Macmillan may have been guilty too at times but- a) that was a while ago now and things should have improved; B) there is also a great deal of very interesting choreography for women in his work of course and there is often great depth and insight, in my opinion.

 

Things should have moved on, shouldn't they?

Well done on taking action Mary. Did you get a reply from the first letter then? The one about Seven Deadly Sins?

 

I remember going to see Lynn Seymour in MacMillan's Anastasia when I was a teenager and being quite repulsed. Did anyone else on here see it?

Share this post


Link to post
Share on other sites

I didn't receive any acknowledgement, no- and I was disappointed- I have been going to RB for 40 years ( on and off!) am a Friend and a huge supporter and have to say that normally I am enthusiastic abut new work (well except Alice), but 7 Deadly Sins I really found offensive.

McGregor I just find slightly boring now- because as has been said it is so repetitive, and there is no emotional narrative-I don't mean a story, but -it is all on the same level, there is no tonal variation. Also there seems very little if any development in his style and concerns- you could mix up chunks from all his works , give them different coloured vests,and call it 'Contortions 3' and plenty of people would   not realise it was old work-including me.

I don't like the way his work presents women dancers- or the men- because it seems to me dehumanising.

 

 

 

Share this post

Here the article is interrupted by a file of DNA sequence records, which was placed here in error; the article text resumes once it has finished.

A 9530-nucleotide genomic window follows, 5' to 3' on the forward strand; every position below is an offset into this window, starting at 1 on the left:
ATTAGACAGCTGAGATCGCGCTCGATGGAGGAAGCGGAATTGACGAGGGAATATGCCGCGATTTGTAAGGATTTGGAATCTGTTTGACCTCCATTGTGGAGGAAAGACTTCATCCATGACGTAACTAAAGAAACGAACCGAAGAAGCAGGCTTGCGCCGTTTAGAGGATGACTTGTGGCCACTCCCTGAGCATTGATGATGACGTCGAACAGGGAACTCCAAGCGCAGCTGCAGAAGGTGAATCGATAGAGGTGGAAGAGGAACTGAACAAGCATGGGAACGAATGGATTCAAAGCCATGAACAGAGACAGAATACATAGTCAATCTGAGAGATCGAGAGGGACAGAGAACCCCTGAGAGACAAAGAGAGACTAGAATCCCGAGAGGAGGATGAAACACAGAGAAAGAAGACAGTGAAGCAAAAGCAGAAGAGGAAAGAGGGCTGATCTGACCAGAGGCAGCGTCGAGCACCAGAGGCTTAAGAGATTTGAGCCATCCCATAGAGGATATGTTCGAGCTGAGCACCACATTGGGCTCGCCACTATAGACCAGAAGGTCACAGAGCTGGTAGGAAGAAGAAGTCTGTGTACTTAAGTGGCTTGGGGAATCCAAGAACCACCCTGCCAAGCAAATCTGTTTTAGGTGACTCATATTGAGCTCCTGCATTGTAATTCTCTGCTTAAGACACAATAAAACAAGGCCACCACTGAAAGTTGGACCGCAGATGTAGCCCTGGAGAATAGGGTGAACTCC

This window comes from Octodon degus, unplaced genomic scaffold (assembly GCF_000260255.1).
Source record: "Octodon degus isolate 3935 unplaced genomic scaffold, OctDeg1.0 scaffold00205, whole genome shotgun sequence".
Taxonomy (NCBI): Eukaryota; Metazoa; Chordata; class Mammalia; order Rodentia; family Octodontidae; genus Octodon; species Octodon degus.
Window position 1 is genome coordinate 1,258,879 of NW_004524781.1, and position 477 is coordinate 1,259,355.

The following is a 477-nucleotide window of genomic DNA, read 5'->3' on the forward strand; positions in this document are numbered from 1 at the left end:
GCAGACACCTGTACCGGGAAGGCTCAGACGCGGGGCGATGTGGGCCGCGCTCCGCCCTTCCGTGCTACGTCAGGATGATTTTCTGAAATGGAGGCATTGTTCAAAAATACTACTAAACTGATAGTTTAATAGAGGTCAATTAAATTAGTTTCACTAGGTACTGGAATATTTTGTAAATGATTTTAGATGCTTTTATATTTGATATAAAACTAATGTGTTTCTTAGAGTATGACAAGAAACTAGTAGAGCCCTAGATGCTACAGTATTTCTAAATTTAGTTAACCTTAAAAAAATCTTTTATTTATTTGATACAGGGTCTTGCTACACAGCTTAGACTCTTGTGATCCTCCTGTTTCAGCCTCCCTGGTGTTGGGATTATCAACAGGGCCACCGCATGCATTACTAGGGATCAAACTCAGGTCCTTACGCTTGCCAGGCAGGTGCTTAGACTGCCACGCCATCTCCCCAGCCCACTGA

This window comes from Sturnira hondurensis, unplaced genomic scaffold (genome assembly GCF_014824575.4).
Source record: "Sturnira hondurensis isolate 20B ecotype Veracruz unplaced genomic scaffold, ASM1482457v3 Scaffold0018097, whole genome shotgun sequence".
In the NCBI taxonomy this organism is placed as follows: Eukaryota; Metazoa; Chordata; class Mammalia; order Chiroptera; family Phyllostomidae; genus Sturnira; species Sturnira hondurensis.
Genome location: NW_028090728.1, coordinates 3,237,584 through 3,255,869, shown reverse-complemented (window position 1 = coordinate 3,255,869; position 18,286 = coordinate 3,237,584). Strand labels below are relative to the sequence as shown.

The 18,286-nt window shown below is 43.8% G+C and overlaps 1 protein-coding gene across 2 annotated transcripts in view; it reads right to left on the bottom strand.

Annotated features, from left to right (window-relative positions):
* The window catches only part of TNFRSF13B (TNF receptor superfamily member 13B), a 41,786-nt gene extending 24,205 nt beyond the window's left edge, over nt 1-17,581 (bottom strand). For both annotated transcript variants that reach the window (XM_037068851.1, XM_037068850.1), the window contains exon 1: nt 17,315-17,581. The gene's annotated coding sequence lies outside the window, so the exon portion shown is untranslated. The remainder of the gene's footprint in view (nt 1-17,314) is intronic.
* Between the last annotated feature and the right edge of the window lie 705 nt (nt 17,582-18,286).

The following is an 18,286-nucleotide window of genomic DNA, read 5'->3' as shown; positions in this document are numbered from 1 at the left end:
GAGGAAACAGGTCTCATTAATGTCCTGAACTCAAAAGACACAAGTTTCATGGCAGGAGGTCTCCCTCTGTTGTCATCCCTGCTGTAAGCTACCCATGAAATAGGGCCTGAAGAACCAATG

Link to post
Share on other sites

I think it's very interesting this is being talked about, mainly because I've always thought that what's so powerful about Macmillan's work is that through dance and the stories he chose to portray, he enables very difficult issues and emotions to be addressed. It was often, but not always, women and their part in society that he picked up on. When I watch Mayerling, I see a woman being contorted around a man, but actually, what I really notice (and what I suspect Macmillan wanted me to see) is the terror in Princess Stephanie, the anguish in Rudolf, the journey of emotion we see in Mary. And then we talk about it - and it reflects real events in real life and therefore we're talking about things that are often swept under the carpet. And with a polite display of dance on stage, without a choreographer willing to explore those difficult themes and without dancers willing to put their bodies through that, we're a less informed group.

And that's the joy of the arts for me anyway (just my tuppence-worth anyway, and I also am beginning to find MacGregor very same-y).

  • Like 4

Share this post


Link to post
Share on other sites

Talking of which, the photograph of  Stuttgart Ballet's Alicia Amatriain which accompanies the review of Made in Germany in today's Evening Standard is closely focused on her 'between the legs' area. 

  • Like 1

Share this post


Link to post
Share on other sites

Have to agree with the above and I can only say that I detest McGregor - he should be dismissed from the Royal Ballet.  His "work", as I mentioned about Raven Girl, is gymnastics not ballet.  I wonder what the dancers themselves think?

Share this post


Link to post
Share on other sites

This is an interesting thread. I'm going to both performances at the ROH on Saturday so I'll save my thoughts for now. Having said that, I have wondered at some of the stills I have seen from these modern ballets.